So I don’t feel that it is the desire to be part of an academic community which is motivating these other desires for feedback and contact hours. Only weirdos like us have this other desire. It is our failure to express in sufficiently attractive and compelling terms exactly why the poor student has to sit in their room struggling with some difficult stuff for themselves rather than receive a bit more teaching. There are some things you can only manage to do well when you do it for yourself. We will have to sharpen up our act further so it is better understood exactly why this is worthwhile.
Sorry Peter. I won’t post another long one. There is no reason why your lovely blog should have to suffer from lengthy, tub thumping comments from me.
Let’s begin with a clarification – I did not want to suggest that the ‘2 day’ model is inconsistent with being a committed teacher and diligent colleague (like yourself ;-). My point was that if too many members of a given Dept operate like that then something – I was going to say ‘is lost’ but let’s stick with – doesn’t happen, and that the happening of that thing may be essential for a healthy Dept in future. So there needs to be a culture change from where we are now, which is that the 2 day model is the norm (in both senses), to one in which it is the exception.
So what do I think is missing? It is informal, non-assessment-related philosophical contact between academics and students. You talk about your experience in Oxford in the 80s and I think you had a raw deal – I would suggest you asked for your money back, but …. I was at a different College only few years later, and I was taught by a grad student only once in 3 years (and that student was Robin Le Poidevin, so I hardly felt short-changed!). I spoke to my tutors in College – two successful researchers – informally at least once a week: we would meet in the quad or the lodge and I might mention what I had been reading or a lecture I had attended, and the tutor would spend a few minutes discussing it with me before heading on to his next task. That informal but academic interaction was an essential part of the quality of my education, for it involved me in the subject rather than merely left me to complete tasks. The same tutors also ran reading groups and ad hoc speaker meetings for the students.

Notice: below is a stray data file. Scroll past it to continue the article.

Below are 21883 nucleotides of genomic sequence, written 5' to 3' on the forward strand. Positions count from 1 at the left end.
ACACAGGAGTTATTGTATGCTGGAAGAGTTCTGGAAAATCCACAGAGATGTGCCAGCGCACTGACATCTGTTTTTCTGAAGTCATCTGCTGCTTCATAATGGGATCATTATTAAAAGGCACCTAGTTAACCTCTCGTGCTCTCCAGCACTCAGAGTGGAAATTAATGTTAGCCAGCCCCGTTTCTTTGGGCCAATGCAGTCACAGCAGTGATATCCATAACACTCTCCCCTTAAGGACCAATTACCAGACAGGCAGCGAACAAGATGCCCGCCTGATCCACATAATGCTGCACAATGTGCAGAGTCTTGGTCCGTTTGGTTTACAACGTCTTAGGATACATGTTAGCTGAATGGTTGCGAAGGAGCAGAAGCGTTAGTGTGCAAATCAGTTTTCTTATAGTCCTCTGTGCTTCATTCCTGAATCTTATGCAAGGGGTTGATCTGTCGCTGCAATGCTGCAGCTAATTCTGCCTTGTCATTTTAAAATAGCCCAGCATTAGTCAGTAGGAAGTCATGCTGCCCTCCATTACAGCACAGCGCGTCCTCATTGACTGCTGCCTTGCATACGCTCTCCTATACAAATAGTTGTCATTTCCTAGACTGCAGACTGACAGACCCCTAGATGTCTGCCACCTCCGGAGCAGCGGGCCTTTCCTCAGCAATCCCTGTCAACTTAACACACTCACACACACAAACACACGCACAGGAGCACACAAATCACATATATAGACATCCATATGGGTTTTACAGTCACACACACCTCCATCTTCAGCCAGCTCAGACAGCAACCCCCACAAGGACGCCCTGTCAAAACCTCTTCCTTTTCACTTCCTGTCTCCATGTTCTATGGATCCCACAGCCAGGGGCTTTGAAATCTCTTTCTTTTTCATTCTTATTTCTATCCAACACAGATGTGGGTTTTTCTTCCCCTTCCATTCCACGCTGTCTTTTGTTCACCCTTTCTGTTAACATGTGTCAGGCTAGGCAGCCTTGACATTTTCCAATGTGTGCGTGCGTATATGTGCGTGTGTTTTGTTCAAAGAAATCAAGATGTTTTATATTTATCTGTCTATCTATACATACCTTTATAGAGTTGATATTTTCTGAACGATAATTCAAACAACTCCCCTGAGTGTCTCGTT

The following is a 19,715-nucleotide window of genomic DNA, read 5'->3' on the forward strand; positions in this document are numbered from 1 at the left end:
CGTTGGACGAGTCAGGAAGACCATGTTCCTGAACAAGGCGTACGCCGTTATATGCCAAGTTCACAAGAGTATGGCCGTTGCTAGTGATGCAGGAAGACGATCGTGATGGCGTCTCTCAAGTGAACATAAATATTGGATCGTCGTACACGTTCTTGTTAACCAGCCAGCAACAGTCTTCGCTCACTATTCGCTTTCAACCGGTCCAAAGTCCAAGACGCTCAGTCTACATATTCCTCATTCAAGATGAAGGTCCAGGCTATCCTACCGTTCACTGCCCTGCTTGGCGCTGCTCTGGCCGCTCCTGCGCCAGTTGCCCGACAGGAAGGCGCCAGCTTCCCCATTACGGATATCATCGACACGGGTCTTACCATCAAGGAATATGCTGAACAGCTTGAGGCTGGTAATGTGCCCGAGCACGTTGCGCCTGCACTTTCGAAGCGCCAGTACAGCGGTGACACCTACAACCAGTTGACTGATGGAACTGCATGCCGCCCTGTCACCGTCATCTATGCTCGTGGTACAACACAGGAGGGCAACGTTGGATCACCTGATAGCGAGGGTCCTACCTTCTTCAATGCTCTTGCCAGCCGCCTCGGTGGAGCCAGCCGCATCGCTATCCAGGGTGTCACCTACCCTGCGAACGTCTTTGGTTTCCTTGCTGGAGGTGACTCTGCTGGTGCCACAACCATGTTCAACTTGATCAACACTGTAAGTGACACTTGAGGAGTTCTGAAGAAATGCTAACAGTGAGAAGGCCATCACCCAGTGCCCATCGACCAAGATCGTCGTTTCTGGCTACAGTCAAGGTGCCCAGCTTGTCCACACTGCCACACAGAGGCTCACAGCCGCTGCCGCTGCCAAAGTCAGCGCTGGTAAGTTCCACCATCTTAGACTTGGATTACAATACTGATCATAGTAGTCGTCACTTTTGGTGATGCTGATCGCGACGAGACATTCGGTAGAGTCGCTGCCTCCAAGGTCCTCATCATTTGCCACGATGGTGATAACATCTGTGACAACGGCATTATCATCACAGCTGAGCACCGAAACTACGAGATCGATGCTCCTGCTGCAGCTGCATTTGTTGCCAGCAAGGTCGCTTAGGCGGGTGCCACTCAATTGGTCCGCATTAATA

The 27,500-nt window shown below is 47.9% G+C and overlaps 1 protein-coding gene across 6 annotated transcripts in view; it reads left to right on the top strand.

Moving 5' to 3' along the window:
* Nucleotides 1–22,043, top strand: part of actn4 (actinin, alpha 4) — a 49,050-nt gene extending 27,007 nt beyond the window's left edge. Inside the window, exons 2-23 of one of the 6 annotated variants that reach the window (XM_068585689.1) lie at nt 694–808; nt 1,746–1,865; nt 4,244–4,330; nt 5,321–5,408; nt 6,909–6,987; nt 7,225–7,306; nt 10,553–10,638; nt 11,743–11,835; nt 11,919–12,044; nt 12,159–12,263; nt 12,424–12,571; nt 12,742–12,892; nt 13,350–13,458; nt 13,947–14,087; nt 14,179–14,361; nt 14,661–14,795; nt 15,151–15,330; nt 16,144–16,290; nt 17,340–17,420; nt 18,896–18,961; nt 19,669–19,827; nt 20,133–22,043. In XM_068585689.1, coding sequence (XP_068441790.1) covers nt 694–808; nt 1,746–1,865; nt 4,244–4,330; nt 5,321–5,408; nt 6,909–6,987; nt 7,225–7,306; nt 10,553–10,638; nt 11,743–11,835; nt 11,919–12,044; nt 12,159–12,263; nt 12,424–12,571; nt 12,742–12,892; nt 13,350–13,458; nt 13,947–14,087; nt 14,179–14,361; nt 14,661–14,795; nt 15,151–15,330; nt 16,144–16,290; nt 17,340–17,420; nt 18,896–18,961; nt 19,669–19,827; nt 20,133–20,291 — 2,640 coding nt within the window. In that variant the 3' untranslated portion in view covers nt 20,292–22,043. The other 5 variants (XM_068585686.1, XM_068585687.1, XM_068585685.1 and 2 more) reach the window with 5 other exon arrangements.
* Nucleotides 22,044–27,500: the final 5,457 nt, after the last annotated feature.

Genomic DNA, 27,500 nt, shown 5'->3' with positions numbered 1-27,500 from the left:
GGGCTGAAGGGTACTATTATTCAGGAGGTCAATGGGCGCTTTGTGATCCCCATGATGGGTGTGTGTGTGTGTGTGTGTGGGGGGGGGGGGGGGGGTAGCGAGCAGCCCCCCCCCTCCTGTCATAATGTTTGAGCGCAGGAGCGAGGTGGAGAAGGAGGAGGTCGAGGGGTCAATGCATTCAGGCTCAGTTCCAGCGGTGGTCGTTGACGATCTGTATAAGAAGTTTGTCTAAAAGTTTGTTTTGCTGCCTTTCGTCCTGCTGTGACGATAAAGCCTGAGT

What was happening there was that academics were happy to spend time talking to students simply because in so doing they were talking about what interested them to someone who wanted to listen, and what could be better than to do that? And as far as I can see, looking around the country, we have developed a culture in which academics see talking to students about the subject as ‘part of their teaching load’ rather than as something they would do even if they weren’t being paid for it. And if we don’t want to turn into over-paid schoolteachers, that is the state to which we must return.
Your point the second seems a simple mis-reading of what I said, understandable given your philosophical interests. Though I may have implicated a counter-factual, I was not talking about causes of home-working. I was merely noting that if the 2 day model takes root and then workloads increase, as they have been doing, there is a preference for the tasks which do not disrupt the 2 day model over the ones which do.
As to point the third, I take that to be evidence in favour of what I am saying rather than against. When you have a culture of on-going, informal conversation, then you will expect that conversations will often be unfinished and other events will intervene. It is the lack of such a culture which creates the lack of conversations in the first place. And I am not saying there is a pent-up demand for this, because it is not something the students are aware of missing. I am saying that the way we will need to change is to produce this, then the students will appreciate it and feel much happier about spending large sums of money on their education. They will also see that our teaching, with its current level of contact hours, serves its purpose very well (in most cases), so they will not confuse the desire to feel part of an academic community with the desire for more timetabled ‘contact hours’.
Enough for now – I have to return to teaching. It is immortality this week and Hume always makes for a delightful seminar.